Would aqueous boric acid solution (at its highest concentration) be effective against borers and termites in untreated timber....


JohnWW, being a Kiwi, I would have thought you were aware that pinus radiata used for internal timber framing in buildings was treated with boric acid from the 1950's (when rimu started to become scarce) until about 1990. At this time high temperature kiln drying replaced boric treatment - and we all know the consequences of that..... leaky building syndrome! I'm not sure what the current treatment is, probably gone back to high pressure boric acid impregnation, along with the pink dye so you know it's been treated.
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[*] posted on 22-5-2008 at 20:30


Quote:
Originally posted by bio2
Try about 20-30% boric acid content.


IIRC, I read several suggestions for ant bait that were more like 2% B(OH)3. Stronger than that, and they didn't bring it back to the nest, which is what does the trick.

I have made one attempt at using this, which didn't really work, but it was strange. I had some ants that were getting into my mouthwash, of all things. I made a cocktail of 2% boric acid in mouthwash, and left it for them. Hardly any took the bait, which indicated failure, but the ants went away anyways.
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[*] posted on 23-5-2008 at 16:30


That was the strongest I found that roaches would still eat. Five percent also worked.

For ants I use 1-2% NaCN so am not sure how much boric acid they will eat when mixed with bait.
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[*] posted on 23-5-2008 at 17:49


Xenoid, - Yes, I am familiar with pressure-boric-treated pine - called H1 grade in New Zealand, which is still made, but it is suitable only for interior framing where there is no contact with water. Tests have found that it is more resistant to fungal attack than kiln-dried pine (which has the worst resistance), macrocarpa, Douglas fir (oregon), kauri, and rimu. But for exterior use, or for interior framing use if greater resistance to possible leakage of water is desired, grade "H3" pine, pressure-treated with copper chromate-arsenate, is needed; and, if there is prolonged contact with water, "H4" is required, in which a greater concentration of copper chromate-arsenate is used. Prolonged contact with soil requires "H5", and "H6" for marine piles, again with higher concentrations of the stuff.

But I was interested in whether milled timber which had been sold untreated, whether kiln-dried or not, could be satisfactorily retro-treated with boric acid, by either painting or spraying or immersion without pressure, and whether other water-soluble chemicals such as copper and chromate salts could be added to the mixture for additional insect and fungal resistance.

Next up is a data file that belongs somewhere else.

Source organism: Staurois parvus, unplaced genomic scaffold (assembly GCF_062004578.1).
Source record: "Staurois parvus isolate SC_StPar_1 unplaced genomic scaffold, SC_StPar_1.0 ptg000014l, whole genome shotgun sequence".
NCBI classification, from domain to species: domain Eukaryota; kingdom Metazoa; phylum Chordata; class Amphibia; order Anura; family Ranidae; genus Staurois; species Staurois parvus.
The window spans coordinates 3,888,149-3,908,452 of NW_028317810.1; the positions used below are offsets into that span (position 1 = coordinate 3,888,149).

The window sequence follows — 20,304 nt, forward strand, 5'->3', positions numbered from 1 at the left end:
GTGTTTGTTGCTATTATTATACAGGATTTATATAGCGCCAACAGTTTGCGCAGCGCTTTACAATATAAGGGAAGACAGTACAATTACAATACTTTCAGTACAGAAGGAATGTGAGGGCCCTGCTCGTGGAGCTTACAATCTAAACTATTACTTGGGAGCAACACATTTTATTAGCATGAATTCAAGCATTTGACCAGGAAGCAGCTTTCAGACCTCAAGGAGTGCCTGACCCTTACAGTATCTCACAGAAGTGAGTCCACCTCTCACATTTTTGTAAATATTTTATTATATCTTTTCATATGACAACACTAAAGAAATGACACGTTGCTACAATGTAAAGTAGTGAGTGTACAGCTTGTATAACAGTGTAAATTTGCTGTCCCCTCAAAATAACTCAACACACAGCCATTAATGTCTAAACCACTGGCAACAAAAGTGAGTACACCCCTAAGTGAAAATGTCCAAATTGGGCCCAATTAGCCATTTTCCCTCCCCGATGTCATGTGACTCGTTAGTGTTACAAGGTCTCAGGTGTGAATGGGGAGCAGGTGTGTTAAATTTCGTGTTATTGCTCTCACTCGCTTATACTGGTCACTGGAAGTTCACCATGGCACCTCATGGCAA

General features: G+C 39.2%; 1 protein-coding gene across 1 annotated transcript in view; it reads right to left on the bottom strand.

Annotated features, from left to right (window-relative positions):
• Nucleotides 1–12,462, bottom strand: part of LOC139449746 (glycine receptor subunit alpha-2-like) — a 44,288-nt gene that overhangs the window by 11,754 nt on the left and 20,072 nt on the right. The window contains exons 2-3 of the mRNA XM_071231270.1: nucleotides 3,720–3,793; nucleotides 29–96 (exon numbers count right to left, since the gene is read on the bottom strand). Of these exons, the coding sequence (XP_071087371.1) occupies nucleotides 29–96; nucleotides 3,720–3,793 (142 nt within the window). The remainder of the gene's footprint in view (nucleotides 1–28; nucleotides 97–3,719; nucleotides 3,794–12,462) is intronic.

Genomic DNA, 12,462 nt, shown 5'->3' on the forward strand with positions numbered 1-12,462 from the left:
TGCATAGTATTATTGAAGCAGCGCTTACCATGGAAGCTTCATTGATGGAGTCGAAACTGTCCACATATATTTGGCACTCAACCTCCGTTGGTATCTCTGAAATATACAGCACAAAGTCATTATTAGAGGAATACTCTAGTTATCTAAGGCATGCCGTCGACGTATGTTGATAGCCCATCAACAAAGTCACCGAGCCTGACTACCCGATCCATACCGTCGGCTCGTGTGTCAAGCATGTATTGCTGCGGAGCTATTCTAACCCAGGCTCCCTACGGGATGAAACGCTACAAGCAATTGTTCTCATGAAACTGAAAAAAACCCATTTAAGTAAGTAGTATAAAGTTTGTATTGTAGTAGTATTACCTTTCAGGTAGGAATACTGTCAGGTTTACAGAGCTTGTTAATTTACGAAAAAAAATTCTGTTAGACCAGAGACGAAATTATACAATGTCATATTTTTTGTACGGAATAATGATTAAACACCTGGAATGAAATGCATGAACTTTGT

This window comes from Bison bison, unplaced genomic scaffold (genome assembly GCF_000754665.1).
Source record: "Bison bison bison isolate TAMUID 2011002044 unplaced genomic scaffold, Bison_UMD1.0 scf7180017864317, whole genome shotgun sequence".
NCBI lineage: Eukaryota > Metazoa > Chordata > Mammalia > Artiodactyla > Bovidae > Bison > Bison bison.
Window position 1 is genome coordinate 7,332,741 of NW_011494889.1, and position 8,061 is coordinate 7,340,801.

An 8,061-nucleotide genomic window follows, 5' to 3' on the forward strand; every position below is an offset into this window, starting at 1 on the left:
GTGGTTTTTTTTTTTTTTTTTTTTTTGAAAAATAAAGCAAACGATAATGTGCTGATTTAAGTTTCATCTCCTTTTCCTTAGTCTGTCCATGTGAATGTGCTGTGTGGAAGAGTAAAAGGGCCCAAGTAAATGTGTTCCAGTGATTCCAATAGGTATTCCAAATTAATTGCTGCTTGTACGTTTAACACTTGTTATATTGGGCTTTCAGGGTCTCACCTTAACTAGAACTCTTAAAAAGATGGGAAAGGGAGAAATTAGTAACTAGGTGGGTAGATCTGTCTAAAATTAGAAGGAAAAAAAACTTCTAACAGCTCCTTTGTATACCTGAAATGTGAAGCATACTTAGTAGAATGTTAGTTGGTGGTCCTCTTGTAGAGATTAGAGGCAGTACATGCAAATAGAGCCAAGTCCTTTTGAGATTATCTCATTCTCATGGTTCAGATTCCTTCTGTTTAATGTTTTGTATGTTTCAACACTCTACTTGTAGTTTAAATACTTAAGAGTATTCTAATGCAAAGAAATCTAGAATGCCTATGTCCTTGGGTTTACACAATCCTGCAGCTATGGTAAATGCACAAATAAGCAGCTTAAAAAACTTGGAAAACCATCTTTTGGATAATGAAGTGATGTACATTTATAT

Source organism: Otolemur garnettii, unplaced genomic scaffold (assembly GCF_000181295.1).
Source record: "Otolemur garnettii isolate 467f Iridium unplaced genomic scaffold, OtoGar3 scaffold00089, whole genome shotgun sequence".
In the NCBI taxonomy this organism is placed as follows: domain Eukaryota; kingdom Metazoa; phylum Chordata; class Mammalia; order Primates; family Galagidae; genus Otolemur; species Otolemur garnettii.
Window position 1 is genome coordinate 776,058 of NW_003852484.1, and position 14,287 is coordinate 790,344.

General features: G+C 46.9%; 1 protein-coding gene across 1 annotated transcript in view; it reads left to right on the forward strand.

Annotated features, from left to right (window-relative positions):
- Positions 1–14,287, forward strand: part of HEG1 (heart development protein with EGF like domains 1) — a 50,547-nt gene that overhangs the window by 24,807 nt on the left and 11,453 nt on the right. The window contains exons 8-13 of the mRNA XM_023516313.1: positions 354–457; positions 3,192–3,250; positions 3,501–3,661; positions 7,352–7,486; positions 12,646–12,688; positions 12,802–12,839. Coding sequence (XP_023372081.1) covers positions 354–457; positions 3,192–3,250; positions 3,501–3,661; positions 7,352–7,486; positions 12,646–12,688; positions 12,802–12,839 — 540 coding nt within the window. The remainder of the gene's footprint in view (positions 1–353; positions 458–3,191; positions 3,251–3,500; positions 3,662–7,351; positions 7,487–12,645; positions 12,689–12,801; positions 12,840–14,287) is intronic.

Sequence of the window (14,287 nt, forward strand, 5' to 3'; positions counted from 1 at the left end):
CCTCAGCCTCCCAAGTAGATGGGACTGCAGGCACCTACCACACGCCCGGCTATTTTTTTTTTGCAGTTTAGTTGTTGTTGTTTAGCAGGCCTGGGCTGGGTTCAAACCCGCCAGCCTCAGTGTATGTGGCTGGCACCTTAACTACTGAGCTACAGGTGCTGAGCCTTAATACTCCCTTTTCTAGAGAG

There are available in New Zealand "Metallex", which is copper (green) or zinc (clear) naphthenate, made from the naphtha fraction in petroleum refining; and creosote (containing cresols and their derivatives), from the retorting of wood or bituminous coal. These latter are soluble in hydrocarbon solvents such as kerosine and turpentine and waste lube oil, and are more effective than boric acid, but they raise problems of flammability and greater toxicity.
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[*] posted on 23-6-2008 at 13:44


Quote:
Originally posted by bio2
Apparently what actually happens is the roaches slowly die of dehydration as the
boric acid crystals lodge in the exoskeletons joints interfering with normal moisture transpiration.

This in the case of the dry dust sprinkled around which seems to be the most effective
treatment. It takes the roaches a couple weeks to die.

Also bait formulas work to some extent, in my experience, as the roaches won't eat the powder.

I used both methods when after a "monsoon" period there was an explosion of roaches in the thatched roof of a house. After about three weeks they were pretty much gone but certainly not totally eliminated.




Wow, what a horrible and slow demise. :o Is boric acid cheaper and/or slower acting than sodium salicylate? I bet boric acid could be mixed with sawdust to kill termites as I have a terrible termite problem.
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[*] posted on 23-6-2008 at 13:56


Beer is probably a better bait for roaches. IIRC old roach traps were meant to be filled with beer, and were designed such that the little buggers would fall in and drown. I can think of a few people who would fall for that sort of trap too :D